Bob Pond, Tom Cruise and Carl Edwards all come to mind. All great Aviation Enthusiasts as well as car guys. There’s tremendous crossover with guys who like airplanes in addition to cars. You don’t have to be a pilot to collect classic aircraft. You obviously can be like the gentleman above but the fire is there for those who are not as well. I never met any little boy that didn’t like an F-14 Tomcat because he liked a Porsche 911 Turbo more. We love them all and given the resources, will have them all. My Dad flew in Vietnam. Was in High School in the 50’s. Wants a 1954 Hudson Hornet Convertible probably more than anything in the world except for his own Super Constellation. Yup the Super Connie probably Trumps the Hudson but if he hit the lotto I can guarantee you both of them are in his hangar in a heart beat alongside a 1941 Chris Craft Barrel Back. Guys cut from our mold love the same things- Speed, Style and Substance. Doesn’t matter if it’s an Airplane, Boat or Car. We want them!

  9. #9

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    Oh and to Billís point- I owned a Mercedes SLK 350 AMG Package 6 Speed MT Hardtop Retractable Convertible. Best car Iíve ever owned period. So much fun to drive. Tops out at 174 MPH. Point and Shoot Steering. Super Nimble for a Convertible in overall handling and corners. Power for days and truly amazing style. My Cayman Clubsport obviously crushes it on the track but for a daily summer driver, nothing beat it. If the New Mid Engine Corvette came with a Manual Transmission, Iíd buy one in a heart beat and I think it would be every bit as good as the SLK but maybe lacking some of the refinement. But for the money, nothing would touch it. Too bad GM lost their mojo on the MT cuz thereís tons of guys like me in the Gen X and Millennium Gen that would buy it up in droves. I Traded the SLK on an Audi and miss the SLK everyday in the summer. It was an amazing car.

  10. #10
    rwanttaja's Avatar
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    Like anything else, the value depends on the popularity as well as the rarity.

    I've gotten into collecting antiques, specifically "technology" antiques. Stenography machines, Magic Lantern projectors, rams-horn speakers, dictographs, etc.

    One of the interesting thing is that this stuff is surprisingly cheap, even at the conventional antique stores. I bought a restored, working Edison wax-cylinder phonograph, with two dozen music cylinders, for $300. Here it is, set up to provide a little music while I work on the airplane....

    Similarly, I bought a fully-restored, working pre-heterodyning radio for less than $200.

    Most of the stuff I buy is from when my father was very young, or even from my Grandfather's youth. Like I said, it's generally pretty cheap.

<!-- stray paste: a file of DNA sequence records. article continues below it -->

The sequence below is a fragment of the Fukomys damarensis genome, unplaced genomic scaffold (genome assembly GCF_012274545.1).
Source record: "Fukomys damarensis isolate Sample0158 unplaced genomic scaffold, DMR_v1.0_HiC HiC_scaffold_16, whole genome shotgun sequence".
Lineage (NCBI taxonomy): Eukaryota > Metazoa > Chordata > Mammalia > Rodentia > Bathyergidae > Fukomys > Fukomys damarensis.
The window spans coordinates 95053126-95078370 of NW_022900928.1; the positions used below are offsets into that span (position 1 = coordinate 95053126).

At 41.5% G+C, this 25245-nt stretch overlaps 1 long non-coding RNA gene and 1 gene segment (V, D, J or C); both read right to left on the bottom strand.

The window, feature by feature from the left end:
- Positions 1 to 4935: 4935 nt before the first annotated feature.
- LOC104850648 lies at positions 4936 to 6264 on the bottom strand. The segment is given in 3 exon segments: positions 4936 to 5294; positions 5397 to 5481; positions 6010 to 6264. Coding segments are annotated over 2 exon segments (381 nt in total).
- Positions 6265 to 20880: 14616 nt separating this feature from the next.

But when it gets to the stuff from *my* youth? Cash-in the CD, Martha!

    Much of the toys from the 50s and 60s were just cheap tin trash, but they go for beaucoup bucks. Just too many people scarfing up the toys from their youth. I've seen stuff I'd love to have, but they ask too much money for it.

    As far as cars were concerned, when I was growing up, my dad always reminisced about the cars he had when he was a teenager... Model Ts, Model As, etc.

    Once the youngest fledgling (me) was kicked out of the nest, my dad started to indulge himself. Had a big garage added to the back yard of the house, started buying old cars. A Ford Model A, a 1930 Chevrolet, then a Ford T, etc. He wasn't a restorer...they were in good condition, and he was just content to putter on them and drive them around on nice days.

    But it didn't quite do it for him. All the little quibbles and quirks he laughed at as a kid now irritated the hell out of him. The mechanical brakes were a bit scary, to one who'd been accustomed to power hydraulic brakes for the past fifty years. The Model T was practically the last straw; having to hand-crank to start and fiddle with the spark advance. All of them were awkward to drive in modern traffic... slow to accelerate, hard to stop, and, probably the final straw for his 70-year-old bones, TOO rough-riding.

    He eventually sold them all and bought an early '50s Ford. Comfortable seats, rode smooth, powerful engine, great hydraulic brakes. Still....no air conditioning, and by this time, the lack of seat belts (or any occupant protection) tended to bother my mother. As well as a lack of air conditioning. Within a few years, the antique and classic cars were gone, and his Winnebago sat in the new garage.

    I almost caught the same bug a few years ago, thinking of the cars I had as a kid (1946/51 Willys Jeeps). Saw one at the Arlington fly-in a couple of years ago. Got permission to sit in it for a moment, and that brought back everything that as BAD about it. No legroom, bolt-upright seating position, steering column a thick steel tube aimed at one's sternum. Didn't have to drive it to remember the incredibly bad ride and the lack of speed (45 mph top end).

    I respect the folks that buy the big-buck antique and classic cars, but can't see me doing it, myself. I'd want to drive it, and the thought of risking a multi-$100K car on the road with all the (other) crazy drivers bothers the heck out of me. Got one the world's largest car museums just a 15-minute drive away (LeMay Museum), and that scratches any itch I might have.

    Ron Wanttaja